Every month, more than a quarter-million Americans turn 65. By 2030, 1 out of every 5 Americans will have celebrated their 65th birthday. Surprisingly, the fastest growing segment of the US population is those aged 100 and over!
Roughly 1 out of 6 percent of baby boomers now report that they are retired, up from 1 out of 10 as recently as 2010. Overall, retired workers receiving Social Security benefits has more than tripled since 1970, from 13.3 million in 1970 to over 39.0 million in 2014.
Significant challenges await those heading into their post-work years.
Not surprisingly, retirees often face fears and concerns that can kill the joy of not having to set the alarm anymore. The eight biggest are running out of money, the increasing burden taxes, inflation, the deficit and U.S. debt, health care costs, living without purpose and meaning, not passing on family values and treating the heirs fairly to maintain family unity.
AARP reported a few years ago that 2 out of 3 older Americans fear running out of money more than dying. This concern shared is shared by middle class as well as the upper middle class. No one wants to have to depend on their children during retirement.
The fear of running out of money is not unfounded.
Major medical advances are lengthening the average life expectancy. On the surface, this is good news. However, the average life expectancy for a 65-year old male increased 40 percent from 1990 to 2002, according to the latest life expectancy data. This means the need to fund an additional 6 years of lifestyle.
It gets worse, as people live longer. Half the retirees are at risk of not being able to maintain their standard of living in retirement, according to CBS MarketWatch. The Wall Street Journal reported that 2 out of 3 retirees are not financially prepared to live into their 90s.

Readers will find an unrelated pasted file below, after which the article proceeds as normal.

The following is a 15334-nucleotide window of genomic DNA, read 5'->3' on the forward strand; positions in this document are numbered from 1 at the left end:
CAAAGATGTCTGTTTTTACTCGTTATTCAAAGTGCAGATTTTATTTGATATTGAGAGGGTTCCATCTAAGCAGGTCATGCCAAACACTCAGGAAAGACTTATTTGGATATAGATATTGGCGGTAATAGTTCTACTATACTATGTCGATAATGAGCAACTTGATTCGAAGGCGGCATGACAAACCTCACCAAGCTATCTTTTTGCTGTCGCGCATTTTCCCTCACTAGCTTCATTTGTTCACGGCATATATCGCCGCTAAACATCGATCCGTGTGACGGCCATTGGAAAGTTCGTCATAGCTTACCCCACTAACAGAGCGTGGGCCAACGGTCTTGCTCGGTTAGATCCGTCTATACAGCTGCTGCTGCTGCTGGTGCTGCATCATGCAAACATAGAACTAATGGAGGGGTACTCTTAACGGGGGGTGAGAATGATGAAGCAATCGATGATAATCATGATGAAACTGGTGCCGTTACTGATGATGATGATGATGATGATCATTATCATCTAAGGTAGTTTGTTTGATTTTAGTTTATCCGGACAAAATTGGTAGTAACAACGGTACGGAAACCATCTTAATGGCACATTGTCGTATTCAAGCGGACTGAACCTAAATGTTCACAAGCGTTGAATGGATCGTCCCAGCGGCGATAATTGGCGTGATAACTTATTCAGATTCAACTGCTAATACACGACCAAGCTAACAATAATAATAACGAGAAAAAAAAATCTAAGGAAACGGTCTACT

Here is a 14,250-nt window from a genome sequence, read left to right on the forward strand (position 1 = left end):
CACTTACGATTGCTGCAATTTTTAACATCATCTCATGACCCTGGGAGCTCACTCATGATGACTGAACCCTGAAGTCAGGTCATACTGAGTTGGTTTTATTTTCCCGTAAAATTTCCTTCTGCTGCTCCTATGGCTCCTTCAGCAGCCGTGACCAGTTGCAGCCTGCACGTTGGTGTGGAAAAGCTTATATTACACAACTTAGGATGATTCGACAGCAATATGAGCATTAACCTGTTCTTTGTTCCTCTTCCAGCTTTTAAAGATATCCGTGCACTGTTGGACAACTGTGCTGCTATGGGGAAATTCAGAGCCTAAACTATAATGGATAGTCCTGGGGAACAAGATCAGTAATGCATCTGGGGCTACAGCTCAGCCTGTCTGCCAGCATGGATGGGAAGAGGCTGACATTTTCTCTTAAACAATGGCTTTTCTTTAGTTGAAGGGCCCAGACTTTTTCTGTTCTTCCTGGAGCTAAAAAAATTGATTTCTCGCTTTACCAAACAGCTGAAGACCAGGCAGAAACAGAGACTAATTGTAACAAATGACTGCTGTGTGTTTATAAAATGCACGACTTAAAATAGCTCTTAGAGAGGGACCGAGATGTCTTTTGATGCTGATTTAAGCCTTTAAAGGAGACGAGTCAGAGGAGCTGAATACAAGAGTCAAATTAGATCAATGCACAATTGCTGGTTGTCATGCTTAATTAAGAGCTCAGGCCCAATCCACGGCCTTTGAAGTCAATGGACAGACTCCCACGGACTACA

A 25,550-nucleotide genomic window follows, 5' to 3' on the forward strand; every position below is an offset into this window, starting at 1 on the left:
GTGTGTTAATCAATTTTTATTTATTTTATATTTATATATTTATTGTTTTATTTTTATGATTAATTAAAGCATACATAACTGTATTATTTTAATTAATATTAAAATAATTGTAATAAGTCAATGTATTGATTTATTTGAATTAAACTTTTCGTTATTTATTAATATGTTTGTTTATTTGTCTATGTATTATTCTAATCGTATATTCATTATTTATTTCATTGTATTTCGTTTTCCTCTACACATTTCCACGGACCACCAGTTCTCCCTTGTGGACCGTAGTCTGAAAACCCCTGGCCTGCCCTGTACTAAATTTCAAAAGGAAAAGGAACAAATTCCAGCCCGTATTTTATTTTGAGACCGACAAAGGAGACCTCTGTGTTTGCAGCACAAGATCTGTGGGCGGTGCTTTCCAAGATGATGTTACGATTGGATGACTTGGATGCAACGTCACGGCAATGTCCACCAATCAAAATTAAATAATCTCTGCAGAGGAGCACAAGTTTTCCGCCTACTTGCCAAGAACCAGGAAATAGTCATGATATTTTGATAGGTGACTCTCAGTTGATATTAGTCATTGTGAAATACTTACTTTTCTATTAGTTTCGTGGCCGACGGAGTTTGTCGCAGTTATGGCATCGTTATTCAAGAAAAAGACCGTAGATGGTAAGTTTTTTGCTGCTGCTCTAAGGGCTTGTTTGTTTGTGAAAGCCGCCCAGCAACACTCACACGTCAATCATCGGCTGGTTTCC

The increasing tax burden is equally disconcerting for retirees. The top 10 percent of income earners are paying a surprising 71 percent of the tax burden, up from less than 50 percent in 1980. With the deficit exceeding $18.2 trillion, the promise of lower tax rates in retirement seems like a pipe dream to most retirees.
In addition, running afoul of IRS retirement account rules can cost a bundle. An IRS report showed that in 2010, Americans paid $5.8 billion in penalties on retirement account withdrawals, in addition to the regular tax paid.
One of the best ways for retirees to ease their fears and concerns is to become more educated about the challenges and potential solutions.
Using research, interviews and actual examples of failures and success, a group of retirement income and tax planners have launched a series of Retiree Private Briefings across the United States and Canada. The first two, How To Reduce Income And Estate Taxes on Your IRA, 401(k) And Pension and Income And Estate Tax Reduction – 5 Simple Strategies To Pay Less In Taxes and Have More Money In Retirement, are suitable for retired and soon-to-be-retired executives, business owners and other professionals.
Research shows that many retirees are in the dark when it comes to options. In order for the “golden years” to actually be golden, education is essential. Understanding options and protecting against retirement challenges is the best prescription for a happy retirement.